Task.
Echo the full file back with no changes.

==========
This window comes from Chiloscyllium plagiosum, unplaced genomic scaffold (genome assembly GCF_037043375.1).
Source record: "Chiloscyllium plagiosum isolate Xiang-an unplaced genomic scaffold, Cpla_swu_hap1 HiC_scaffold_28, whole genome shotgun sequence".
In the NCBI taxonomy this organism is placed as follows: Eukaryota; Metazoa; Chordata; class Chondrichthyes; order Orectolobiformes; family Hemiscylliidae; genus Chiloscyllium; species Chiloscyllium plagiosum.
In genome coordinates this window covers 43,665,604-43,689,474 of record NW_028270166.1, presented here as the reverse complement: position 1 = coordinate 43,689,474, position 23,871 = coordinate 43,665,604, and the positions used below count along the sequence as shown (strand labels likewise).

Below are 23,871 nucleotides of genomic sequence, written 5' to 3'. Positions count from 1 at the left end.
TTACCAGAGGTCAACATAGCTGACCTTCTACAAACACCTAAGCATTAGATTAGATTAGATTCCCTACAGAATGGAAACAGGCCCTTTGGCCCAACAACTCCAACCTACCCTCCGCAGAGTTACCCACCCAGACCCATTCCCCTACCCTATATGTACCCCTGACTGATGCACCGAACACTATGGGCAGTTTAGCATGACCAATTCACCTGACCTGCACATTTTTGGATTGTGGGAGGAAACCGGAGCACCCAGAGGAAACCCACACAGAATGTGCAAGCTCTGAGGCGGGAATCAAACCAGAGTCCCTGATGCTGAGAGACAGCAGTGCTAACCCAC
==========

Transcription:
This window comes from Chiloscyllium plagiosum, unplaced genomic scaffold (genome assembly GCF_037043375.1).
Source record: "Chiloscyllium plagiosum isolate Xiang-an unplaced genomic scaffold, Cpla_swu_hap1 HiC_scaffold_28, whole genome shotgun sequence".
In the NCBI taxonomy this organism is placed as follows: Eukaryota; Metazoa; Chordata; class Chondrichthyes; order Orectolobiformes; family Hemiscylliidae; genus Chiloscyllium; species Chiloscyllium plagiosum.
In genome coordinates this window covers 43,665,604-43,689,474 of record NW_028270166.1, presented here as the reverse complement: position 1 = coordinate 43,689,474, position 23,871 = coordinate 43,665,604, and the positions used below count along the sequence as shown (strand labels likewise).

Below are 23,871 nucleotides of genomic sequence, written 5' to 3'. Positions count from 1 at the left end.
TTACCAGAGGTCAACATAGCTGACCTTCTACAAACACCTAAGCATTAGATTAGATTAGATTCCCTACAGAATGGAAACAGGCCCTTTGGCCCAACAACTCCAACCTACCCTCCGCAGAGTTACCCACCCAGACCCATTCCCCTACCCTATATGTACCCCTGACTGATGCACCGAACACTATGGGCAGTTTAGCATGACCAATTCACCTGACCTGCACATTTTTGGATTGTGGGAGGAAACCGGAGCACCCAGAGGAAACCCACACAGAATGTGCAAGCTCTGAGGCGGGAATCAAACCAGAGTCCCTGATGCTGAGAGACAGCAGTGCTAACCCAC